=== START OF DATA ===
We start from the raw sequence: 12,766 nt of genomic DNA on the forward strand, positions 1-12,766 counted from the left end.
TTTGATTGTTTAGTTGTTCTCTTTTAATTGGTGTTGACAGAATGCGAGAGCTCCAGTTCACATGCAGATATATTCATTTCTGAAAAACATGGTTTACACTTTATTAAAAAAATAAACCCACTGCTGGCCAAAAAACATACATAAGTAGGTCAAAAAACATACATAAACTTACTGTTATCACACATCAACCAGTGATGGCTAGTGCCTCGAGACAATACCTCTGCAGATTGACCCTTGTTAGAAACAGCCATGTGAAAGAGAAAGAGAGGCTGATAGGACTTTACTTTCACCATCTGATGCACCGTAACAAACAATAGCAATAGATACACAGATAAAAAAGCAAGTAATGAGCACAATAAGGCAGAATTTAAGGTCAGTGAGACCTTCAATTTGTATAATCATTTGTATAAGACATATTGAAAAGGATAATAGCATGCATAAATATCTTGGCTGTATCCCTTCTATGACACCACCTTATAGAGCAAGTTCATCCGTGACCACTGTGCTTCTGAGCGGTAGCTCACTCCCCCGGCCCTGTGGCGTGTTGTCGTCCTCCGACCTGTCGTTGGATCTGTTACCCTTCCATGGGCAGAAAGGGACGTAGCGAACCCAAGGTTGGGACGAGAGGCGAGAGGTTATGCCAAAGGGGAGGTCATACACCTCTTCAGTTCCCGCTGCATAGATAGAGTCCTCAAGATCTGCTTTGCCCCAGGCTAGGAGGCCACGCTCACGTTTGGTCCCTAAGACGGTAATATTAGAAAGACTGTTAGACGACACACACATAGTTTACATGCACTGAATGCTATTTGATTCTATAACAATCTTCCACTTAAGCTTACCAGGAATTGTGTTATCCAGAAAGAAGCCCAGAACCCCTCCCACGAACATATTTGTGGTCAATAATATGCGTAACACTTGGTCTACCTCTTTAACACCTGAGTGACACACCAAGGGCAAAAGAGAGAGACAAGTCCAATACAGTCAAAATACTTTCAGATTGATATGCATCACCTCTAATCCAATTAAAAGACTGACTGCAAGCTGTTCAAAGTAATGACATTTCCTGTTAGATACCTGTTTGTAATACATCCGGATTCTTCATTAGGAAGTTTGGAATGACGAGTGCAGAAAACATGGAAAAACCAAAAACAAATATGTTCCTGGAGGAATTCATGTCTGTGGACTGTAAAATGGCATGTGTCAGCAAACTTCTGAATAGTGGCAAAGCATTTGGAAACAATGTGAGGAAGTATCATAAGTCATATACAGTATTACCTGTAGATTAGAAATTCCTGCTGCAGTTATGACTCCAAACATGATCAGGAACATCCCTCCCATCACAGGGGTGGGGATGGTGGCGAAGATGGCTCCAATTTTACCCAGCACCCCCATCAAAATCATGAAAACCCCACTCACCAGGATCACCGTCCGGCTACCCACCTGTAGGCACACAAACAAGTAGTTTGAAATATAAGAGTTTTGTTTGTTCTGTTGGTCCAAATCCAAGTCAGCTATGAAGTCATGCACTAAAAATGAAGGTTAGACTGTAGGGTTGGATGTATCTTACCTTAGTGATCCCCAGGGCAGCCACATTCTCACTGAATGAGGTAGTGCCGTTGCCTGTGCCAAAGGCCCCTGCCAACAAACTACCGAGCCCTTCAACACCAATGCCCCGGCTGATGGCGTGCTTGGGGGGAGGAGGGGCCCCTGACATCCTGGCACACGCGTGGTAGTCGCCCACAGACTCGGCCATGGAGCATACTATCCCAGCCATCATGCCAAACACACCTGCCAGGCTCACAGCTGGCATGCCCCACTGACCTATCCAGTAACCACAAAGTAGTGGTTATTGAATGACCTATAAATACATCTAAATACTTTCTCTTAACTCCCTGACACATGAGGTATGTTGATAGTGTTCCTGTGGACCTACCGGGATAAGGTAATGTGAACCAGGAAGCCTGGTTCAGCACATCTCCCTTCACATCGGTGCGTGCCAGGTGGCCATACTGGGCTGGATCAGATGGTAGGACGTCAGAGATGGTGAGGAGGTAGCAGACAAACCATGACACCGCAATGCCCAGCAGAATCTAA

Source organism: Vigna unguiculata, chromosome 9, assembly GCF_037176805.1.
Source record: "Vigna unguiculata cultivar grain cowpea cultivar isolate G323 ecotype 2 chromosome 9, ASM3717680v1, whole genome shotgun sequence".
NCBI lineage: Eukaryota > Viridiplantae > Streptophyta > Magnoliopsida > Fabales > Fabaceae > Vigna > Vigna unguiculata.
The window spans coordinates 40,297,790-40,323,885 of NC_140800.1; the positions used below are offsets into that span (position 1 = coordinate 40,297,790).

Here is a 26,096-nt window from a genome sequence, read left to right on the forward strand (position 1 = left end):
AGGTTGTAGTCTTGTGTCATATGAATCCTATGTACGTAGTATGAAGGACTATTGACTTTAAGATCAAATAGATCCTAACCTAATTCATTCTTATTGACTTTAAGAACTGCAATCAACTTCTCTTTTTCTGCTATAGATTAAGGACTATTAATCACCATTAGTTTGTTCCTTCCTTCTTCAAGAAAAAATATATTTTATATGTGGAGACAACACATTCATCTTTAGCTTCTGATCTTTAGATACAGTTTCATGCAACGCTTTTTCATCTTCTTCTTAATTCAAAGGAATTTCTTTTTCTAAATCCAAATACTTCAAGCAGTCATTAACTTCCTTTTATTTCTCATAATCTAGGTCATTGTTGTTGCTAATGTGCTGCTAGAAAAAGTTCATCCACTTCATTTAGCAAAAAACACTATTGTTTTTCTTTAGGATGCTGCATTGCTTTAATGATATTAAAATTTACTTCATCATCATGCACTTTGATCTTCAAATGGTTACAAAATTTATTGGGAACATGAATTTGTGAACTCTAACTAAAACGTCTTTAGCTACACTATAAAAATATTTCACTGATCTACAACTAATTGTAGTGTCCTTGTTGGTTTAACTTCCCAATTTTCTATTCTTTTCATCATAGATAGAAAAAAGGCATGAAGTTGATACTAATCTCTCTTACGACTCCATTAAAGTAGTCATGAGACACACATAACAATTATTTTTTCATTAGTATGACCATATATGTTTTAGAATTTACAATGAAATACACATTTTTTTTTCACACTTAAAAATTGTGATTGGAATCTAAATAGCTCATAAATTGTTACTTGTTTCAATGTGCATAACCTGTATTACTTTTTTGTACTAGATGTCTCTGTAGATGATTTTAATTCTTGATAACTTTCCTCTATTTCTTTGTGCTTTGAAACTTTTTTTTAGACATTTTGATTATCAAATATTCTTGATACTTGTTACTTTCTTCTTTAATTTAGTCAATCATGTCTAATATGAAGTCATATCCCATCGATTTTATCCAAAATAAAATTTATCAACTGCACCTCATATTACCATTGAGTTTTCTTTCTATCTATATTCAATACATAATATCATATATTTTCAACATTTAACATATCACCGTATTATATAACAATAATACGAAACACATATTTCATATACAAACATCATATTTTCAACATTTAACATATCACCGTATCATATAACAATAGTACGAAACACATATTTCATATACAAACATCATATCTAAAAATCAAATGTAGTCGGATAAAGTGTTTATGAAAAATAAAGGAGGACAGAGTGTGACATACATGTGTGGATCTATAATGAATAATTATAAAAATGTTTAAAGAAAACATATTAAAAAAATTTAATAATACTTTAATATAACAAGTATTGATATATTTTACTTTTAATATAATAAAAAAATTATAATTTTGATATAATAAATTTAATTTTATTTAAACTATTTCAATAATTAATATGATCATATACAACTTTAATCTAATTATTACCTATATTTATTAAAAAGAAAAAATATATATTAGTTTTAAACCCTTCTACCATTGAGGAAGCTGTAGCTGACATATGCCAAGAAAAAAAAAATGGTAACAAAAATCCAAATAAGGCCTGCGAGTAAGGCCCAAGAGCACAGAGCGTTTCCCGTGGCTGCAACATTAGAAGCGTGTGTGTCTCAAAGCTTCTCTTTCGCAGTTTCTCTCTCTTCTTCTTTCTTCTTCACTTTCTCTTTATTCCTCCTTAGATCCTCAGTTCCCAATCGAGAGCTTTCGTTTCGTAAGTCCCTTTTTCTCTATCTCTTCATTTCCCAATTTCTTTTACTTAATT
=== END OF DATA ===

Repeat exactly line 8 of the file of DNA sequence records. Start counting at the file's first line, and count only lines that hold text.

AGGTTGTAGTCTTGTGTCATATGAATCCTATGTACGTAGTATGAAGGACTATTGACTTTAAGATCAAATAGATCCTAACCTAATTCATTCTTATTGACTTTAAGAACTGCAATCAACTTCTCTTTTTCTGCTATAGATTAAGGACTATTAATCACCATTAGTTTGTTCCTTCCTTCTTCAAGAAAAAATATATTTTATATGTGGAGACAACACATTCATCTTTAGCTTCTGATCTTTAGATACAGTTTCATGCAACGCTTTTTCATCTTCTTCTTAATTCAAAGGAATTTCTTTTTCTAAATCCAAATACTTCAAGCAGTCATTAACTTCCTTTTATTTCTCATAATCTAGGTCATTGTTGTTGCTAATGTGCTGCTAGAAAAAGTTCATCCACTTCATTTAGCAAAAAACACTATTGTTTTTCTTTAGGATGCTGCATTGCTTTAATGATATTAAAATTTACTTCATCATCATGCACTTTGATCTTCAAATGGTTACAAAATTTATTGGGAACATGAATTTGTGAACTCTAACTAAAACGTCTTTAGCTACACTATAAAAATATTTCACTGATCTACAACTAATTGTAGTGTCCTTGTTGGTTTAACTTCCCAATTTTCTATTCTTTTCATCATAGATAGAAAAAAGGCATGAAGTTGATACTAATCTCTCTTACGACTCCATTAAAGTAGTCATGAGACACACATAACAATTATTTTTTCATTAGTATGACCATATATGTTTTAGAATTTACAATGAAATACACATTTTTTTTTCACACTTAAAAATTGTGATTGGAATCTAAATAGCTCATAAATTGTTACTTGTTTCAATGTGCATAACCTGTATTACTTTTTTGTACTAGATGTCTCTGTAGATGATTTTAATTCTTGATAACTTTCCTCTATTTCTTTGTGCTTTGAAACTTTTTTTTAGACATTTTGATTATCAAATATTCTTGATACTTGTTACTTTCTTCTTTAATTTAGTCAATCATGTCTAATATGAAGTCATATCCCATCGATTTTATCCAAAATAAAATTTATCAACTGCACCTCATATTACCATTGAGTTTTCTTTCTATCTATATTCAATACATAATATCATATATTTTCAACATTTAACATATCACCGTATTATATAACAATAATACGAAACACATATTTCATATACAAACATCATATTTTCAACATTTAACATATCACCGTATCATATAACAATAGTACGAAACACATATTTCATATACAAACATCATATCTAAAAATCAAATGTAGTCGGATAAAGTGTTTATGAAAAATAAAGGAGGACAGAGTGTGACATACATGTGTGGATCTATAATGAATAATTATAAAAATGTTTAAAGAAAACATATTAAAAAAATTTAATAATACTTTAATATAACAAGTATTGATATATTTTACTTTTAATATAATAAAAAAATTATAATTTTGATATAATAAATTTAATTTTATTTAAACTATTTCAATAATTAATATGATCATATACAACTTTAATCTAATTATTACCTATATTTATTAAAAAGAAAAAATATATATTAGTTTTAAACCCTTCTACCATTGAGGAAGCTGTAGCTGACATATGCCAAGAAAAAAAAAATGGTAACAAAAATCCAAATAAGGCCTGCGAGTAAGGCCCAAGAGCACAGAGCGTTTCCCGTGGCTGCAACATTAGAAGCGTGTGTGTCTCAAAGCTTCTCTTTCGCAGTTTCTCTCTCTTCTTCTTTCTTCTTCACTTTCTCTTTATTCCTCCTTAGATCCTCAGTTCCCAATCGAGAGCTTTCGTTTCGTAAGTCCCTTTTTCTCTATCTCTTCATTTCCCAATTTCTTTTACTTAATT